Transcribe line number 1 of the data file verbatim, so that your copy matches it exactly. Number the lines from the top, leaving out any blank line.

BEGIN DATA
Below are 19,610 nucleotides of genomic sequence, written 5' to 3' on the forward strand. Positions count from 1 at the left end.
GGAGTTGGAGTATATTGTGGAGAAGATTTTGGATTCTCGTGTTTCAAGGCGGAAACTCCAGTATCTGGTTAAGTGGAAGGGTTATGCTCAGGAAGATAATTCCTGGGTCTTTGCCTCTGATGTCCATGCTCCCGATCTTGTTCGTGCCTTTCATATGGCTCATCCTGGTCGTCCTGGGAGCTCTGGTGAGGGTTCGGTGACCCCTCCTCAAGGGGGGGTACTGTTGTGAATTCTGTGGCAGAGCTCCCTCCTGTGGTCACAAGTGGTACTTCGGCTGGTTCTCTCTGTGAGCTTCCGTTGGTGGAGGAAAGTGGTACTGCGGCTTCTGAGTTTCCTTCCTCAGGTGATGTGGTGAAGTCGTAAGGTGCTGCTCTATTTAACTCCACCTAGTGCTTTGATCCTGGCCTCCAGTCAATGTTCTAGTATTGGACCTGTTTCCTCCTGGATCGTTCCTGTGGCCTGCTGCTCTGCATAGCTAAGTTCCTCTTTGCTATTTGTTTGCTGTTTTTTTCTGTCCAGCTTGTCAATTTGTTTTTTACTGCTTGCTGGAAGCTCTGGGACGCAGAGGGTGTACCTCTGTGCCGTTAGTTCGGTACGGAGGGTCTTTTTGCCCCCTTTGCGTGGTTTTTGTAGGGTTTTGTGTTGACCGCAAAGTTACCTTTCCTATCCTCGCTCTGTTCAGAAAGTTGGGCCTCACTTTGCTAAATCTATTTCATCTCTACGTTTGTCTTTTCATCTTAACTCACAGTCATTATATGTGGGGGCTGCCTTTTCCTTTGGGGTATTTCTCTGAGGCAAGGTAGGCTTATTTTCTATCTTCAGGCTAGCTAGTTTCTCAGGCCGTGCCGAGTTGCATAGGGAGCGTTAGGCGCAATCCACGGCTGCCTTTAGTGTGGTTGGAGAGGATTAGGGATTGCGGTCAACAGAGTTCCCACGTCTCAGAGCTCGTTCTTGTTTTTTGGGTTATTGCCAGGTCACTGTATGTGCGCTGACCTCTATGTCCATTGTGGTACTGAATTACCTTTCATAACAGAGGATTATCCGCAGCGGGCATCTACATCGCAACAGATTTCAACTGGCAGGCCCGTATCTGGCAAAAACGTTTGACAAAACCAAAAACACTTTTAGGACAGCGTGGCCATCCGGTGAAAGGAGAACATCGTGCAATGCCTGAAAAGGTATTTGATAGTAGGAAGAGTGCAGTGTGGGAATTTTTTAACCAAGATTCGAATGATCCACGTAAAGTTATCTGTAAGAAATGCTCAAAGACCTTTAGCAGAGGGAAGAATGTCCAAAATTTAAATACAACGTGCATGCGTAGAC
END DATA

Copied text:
Below are 19,610 nucleotides of genomic sequence, written 5' to 3' on the forward strand. Positions count from 1 at the left end.